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01_Definition of ML

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    Hi, Michael.
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    >> Hey, Charles, how's it going?
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    >> It's going quite well. How's it going with you?
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    >> Good. Good.
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    >> Good. Good. So today, I thought we would
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    talk a little bit about the philosophy of machine learning.
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    >> Ooh. I hate philosophy.
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    >> I don't like it much either, although I'm a doctor of philosophy.
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    >> Oh, that's very impressive.
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    >> Aren't you a doctor of philosophy, too?
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    >> I am. It's kind of impressive.
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    >> It is. It is kind of impressive. So
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    what we wanted to get across today was a
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    little bit about why the class is structured the
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    way it is. What the different parts are, and maybe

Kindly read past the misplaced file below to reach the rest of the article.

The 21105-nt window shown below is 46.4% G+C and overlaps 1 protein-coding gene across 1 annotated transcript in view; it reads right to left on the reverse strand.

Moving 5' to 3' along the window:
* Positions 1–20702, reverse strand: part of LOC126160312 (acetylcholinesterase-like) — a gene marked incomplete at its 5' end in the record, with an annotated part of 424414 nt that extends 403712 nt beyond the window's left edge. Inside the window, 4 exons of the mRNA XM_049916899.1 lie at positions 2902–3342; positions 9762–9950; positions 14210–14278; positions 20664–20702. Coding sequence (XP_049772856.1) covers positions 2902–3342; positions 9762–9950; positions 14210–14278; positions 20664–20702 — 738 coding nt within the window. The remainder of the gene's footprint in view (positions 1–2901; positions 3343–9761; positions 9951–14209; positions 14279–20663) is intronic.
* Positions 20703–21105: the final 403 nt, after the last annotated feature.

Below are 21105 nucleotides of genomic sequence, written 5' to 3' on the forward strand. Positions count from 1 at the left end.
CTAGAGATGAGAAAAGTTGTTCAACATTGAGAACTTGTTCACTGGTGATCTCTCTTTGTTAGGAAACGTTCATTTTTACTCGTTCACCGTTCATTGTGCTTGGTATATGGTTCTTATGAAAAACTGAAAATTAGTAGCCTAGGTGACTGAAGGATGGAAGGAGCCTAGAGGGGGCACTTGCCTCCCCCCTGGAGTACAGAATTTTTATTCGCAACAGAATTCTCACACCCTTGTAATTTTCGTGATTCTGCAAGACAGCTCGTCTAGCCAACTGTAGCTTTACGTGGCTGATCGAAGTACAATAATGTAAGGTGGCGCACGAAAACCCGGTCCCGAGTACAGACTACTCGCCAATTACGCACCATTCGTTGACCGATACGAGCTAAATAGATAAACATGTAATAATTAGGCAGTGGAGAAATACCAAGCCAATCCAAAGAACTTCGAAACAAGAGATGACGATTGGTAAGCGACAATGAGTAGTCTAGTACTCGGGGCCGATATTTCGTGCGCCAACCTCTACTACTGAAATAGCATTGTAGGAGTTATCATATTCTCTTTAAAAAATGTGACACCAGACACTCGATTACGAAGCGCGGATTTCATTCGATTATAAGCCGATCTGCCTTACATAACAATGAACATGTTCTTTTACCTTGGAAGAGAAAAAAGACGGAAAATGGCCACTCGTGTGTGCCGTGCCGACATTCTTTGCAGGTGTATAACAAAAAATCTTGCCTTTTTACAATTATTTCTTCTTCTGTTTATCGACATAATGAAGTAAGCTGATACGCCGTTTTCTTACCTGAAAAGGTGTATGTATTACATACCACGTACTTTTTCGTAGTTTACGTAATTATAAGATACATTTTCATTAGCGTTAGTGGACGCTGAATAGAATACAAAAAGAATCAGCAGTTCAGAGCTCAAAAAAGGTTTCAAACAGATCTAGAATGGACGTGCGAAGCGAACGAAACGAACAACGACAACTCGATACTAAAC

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    go a little bit of back and forth about what we
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    think you should be getting out of the course. That seem reasonable?
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    >> Sure.
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    >> Okay. Well so first off, by the way, before we get started, I wanted
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    to thank you for coming down to
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    Atlanta and joining me in these beautiful studios.
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    >> Well it's, it's very nice to be here. Thank you for inviting me.
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    >> Oh, no, no. Thank you for coming, Michael.
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    >> Thank you for asking me to do the course, this has been a lot of fun.
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    >> Oh, the whole point was to be able
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    to do the course with you, Michael We like each
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    other, and that's one of the things that we
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    want you to get, want to get across in this
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    class, because we like machine learning and lot of
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    stuff in common, but I'm not sure we completely
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    agree on the most important parts of machine learning
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    and why we do the things that we do.
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    >> Hm. Alright.
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    >> So I think people in the outside world Michael
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    would claim that you're more theoretical than I. But I am?
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    >> In theory.
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    >> In theory. And I'm more practical than you are.
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    >> Practically.
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    >> At least in practice. And hopefully some of that
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    tension will come out in the class. But I think in